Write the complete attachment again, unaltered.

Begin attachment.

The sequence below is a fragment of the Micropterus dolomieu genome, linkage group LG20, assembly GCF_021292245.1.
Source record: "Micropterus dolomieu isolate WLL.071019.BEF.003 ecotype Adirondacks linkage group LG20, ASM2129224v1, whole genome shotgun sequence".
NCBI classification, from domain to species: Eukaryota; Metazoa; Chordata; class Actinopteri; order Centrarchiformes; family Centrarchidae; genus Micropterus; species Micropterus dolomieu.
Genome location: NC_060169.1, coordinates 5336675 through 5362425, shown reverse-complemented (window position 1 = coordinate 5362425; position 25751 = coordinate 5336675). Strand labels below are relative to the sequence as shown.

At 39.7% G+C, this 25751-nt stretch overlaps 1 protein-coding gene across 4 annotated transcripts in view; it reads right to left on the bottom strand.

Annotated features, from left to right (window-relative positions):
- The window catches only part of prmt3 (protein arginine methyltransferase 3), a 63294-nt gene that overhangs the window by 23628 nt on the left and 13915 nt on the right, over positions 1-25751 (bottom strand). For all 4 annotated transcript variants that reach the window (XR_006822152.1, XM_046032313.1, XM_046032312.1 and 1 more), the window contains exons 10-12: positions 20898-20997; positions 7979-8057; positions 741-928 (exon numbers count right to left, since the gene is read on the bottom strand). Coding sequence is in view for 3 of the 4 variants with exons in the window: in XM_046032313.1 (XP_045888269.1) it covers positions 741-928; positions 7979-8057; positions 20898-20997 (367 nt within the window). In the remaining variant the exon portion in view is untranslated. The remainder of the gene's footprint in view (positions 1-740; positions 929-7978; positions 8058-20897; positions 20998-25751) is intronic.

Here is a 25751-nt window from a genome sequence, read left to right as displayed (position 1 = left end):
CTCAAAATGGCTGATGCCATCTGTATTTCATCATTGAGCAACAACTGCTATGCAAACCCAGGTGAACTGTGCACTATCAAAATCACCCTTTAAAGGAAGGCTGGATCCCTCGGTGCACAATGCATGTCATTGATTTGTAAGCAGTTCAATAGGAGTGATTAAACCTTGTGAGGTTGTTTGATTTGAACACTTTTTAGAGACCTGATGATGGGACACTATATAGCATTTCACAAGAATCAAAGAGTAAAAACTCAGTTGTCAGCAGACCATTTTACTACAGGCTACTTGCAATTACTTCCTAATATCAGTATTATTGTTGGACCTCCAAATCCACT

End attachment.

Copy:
The sequence below is a fragment of the Micropterus dolomieu genome, linkage group LG20, assembly GCF_021292245.1.
Source record: "Micropterus dolomieu isolate WLL.071019.BEF.003 ecotype Adirondacks linkage group LG20, ASM2129224v1, whole genome shotgun sequence".
NCBI classification, from domain to species: Eukaryota; Metazoa; Chordata; class Actinopteri; order Centrarchiformes; family Centrarchidae; genus Micropterus; species Micropterus dolomieu.
Genome location: NC_060169.1, coordinates 5336675 through 5362425, shown reverse-complemented (window position 1 = coordinate 5362425; position 25751 = coordinate 5336675). Strand labels below are relative to the sequence as shown.

At 39.7% G+C, this 25751-nt stretch overlaps 1 protein-coding gene across 4 annotated transcripts in view; it reads right to left on the bottom strand.

Annotated features, from left to right (window-relative positions):
- The window catches only part of prmt3 (protein arginine methyltransferase 3), a 63294-nt gene that overhangs the window by 23628 nt on the left and 13915 nt on the right, over positions 1-25751 (bottom strand). For all 4 annotated transcript variants that reach the window (XR_006822152.1, XM_046032313.1, XM_046032312.1 and 1 more), the window contains exons 10-12: positions 20898-20997; positions 7979-8057; positions 741-928 (exon numbers count right to left, since the gene is read on the bottom strand). Coding sequence is in view for 3 of the 4 variants with exons in the window: in XM_046032313.1 (XP_045888269.1) it covers positions 741-928; positions 7979-8057; positions 20898-20997 (367 nt within the window). In the remaining variant the exon portion in view is untranslated. The remainder of the gene's footprint in view (positions 1-740; positions 929-7978; positions 8058-20897; positions 20998-25751) is intronic.

Here is a 25751-nt window from a genome sequence, read left to right as displayed (position 1 = left end):
CTCAAAATGGCTGATGCCATCTGTATTTCATCATTGAGCAACAACTGCTATGCAAACCCAGGTGAACTGTGCACTATCAAAATCACCCTTTAAAGGAAGGCTGGATCCCTCGGTGCACAATGCATGTCATTGATTTGTAAGCAGTTCAATAGGAGTGATTAAACCTTGTGAGGTTGTTTGATTTGAACACTTTTTAGAGACCTGATGATGGGACACTATATAGCATTTCACAAGAATCAAAGAGTAAAAACTCAGTTGTCAGCAGACCATTTTACTACAGGCTACTTGCAATTACTTCCTAATATCAGTATTATTGTTGGACCTCCAAATCCACT